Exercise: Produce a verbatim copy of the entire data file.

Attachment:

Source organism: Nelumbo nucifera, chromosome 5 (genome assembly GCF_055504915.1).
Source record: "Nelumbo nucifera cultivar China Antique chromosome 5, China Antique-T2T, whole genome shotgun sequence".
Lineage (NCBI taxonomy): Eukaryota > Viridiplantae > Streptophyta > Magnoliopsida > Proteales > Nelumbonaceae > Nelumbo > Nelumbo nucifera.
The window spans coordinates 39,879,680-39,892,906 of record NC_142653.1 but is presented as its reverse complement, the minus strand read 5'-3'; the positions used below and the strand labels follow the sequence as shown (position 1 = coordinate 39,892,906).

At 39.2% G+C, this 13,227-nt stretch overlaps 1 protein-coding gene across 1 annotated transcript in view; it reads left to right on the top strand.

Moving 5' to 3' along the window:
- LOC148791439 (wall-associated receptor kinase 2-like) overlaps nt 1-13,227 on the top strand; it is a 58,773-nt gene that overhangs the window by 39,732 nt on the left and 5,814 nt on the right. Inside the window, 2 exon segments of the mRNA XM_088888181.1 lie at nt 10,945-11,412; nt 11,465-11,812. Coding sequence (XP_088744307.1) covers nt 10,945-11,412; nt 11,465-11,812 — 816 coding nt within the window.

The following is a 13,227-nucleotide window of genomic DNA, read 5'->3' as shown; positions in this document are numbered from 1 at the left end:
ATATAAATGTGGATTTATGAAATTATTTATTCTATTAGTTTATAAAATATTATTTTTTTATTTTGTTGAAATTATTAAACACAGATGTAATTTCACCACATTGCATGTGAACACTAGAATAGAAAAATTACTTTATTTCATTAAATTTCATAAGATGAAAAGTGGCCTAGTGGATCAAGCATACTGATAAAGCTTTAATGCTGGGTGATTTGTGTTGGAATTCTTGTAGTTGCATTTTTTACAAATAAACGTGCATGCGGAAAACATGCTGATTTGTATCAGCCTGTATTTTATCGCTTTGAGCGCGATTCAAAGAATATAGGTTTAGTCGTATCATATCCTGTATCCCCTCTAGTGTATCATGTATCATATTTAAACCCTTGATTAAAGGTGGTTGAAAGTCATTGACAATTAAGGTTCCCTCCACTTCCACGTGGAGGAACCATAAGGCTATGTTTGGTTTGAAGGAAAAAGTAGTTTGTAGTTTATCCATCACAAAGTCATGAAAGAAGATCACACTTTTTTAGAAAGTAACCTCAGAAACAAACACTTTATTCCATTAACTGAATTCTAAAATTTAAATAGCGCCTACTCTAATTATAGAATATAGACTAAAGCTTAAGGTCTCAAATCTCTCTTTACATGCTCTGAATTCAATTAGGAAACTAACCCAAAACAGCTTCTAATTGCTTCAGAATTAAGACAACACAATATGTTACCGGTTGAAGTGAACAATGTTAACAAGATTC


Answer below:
Source organism: Nelumbo nucifera, chromosome 5 (genome assembly GCF_055504915.1).
Source record: "Nelumbo nucifera cultivar China Antique chromosome 5, China Antique-T2T, whole genome shotgun sequence".
Lineage (NCBI taxonomy): Eukaryota > Viridiplantae > Streptophyta > Magnoliopsida > Proteales > Nelumbonaceae > Nelumbo > Nelumbo nucifera.
The window spans coordinates 39,879,680-39,892,906 of record NC_142653.1 but is presented as its reverse complement, the minus strand read 5'-3'; the positions used below and the strand labels follow the sequence as shown (position 1 = coordinate 39,892,906).

At 39.2% G+C, this 13,227-nt stretch overlaps 1 protein-coding gene across 1 annotated transcript in view; it reads left to right on the top strand.

Moving 5' to 3' along the window:
- LOC148791439 (wall-associated receptor kinase 2-like) overlaps nt 1-13,227 on the top strand; it is a 58,773-nt gene that overhangs the window by 39,732 nt on the left and 5,814 nt on the right. Inside the window, 2 exon segments of the mRNA XM_088888181.1 lie at nt 10,945-11,412; nt 11,465-11,812. Coding sequence (XP_088744307.1) covers nt 10,945-11,412; nt 11,465-11,812 — 816 coding nt within the window.

The following is a 13,227-nucleotide window of genomic DNA, read 5'->3' as shown; positions in this document are numbered from 1 at the left end:
ATATAAATGTGGATTTATGAAATTATTTATTCTATTAGTTTATAAAATATTATTTTTTTATTTTGTTGAAATTATTAAACACAGATGTAATTTCACCACATTGCATGTGAACACTAGAATAGAAAAATTACTTTATTTCATTAAATTTCATAAGATGAAAAGTGGCCTAGTGGATCAAGCATACTGATAAAGCTTTAATGCTGGGTGATTTGTGTTGGAATTCTTGTAGTTGCATTTTTTACAAATAAACGTGCATGCGGAAAACATGCTGATTTGTATCAGCCTGTATTTTATCGCTTTGAGCGCGATTCAAAGAATATAGGTTTAGTCGTATCATATCCTGTATCCCCTCTAGTGTATCATGTATCATATTTAAACCCTTGATTAAAGGTGGTTGAAAGTCATTGACAATTAAGGTTCCCTCCACTTCCACGTGGAGGAACCATAAGGCTATGTTTGGTTTGAAGGAAAAAGTAGTTTGTAGTTTATCCATCACAAAGTCATGAAAGAAGATCACACTTTTTTAGAAAGTAACCTCAGAAACAAACACTTTATTCCATTAACTGAATTCTAAAATTTAAATAGCGCCTACTCTAATTATAGAATATAGACTAAAGCTTAAGGTCTCAAATCTCTCTTTACATGCTCTGAATTCAATTAGGAAACTAACCCAAAACAGCTTCTAATTGCTTCAGAATTAAGACAACACAATATGTTACCGGTTGAAGTGAACAATGTTAACAAGATTC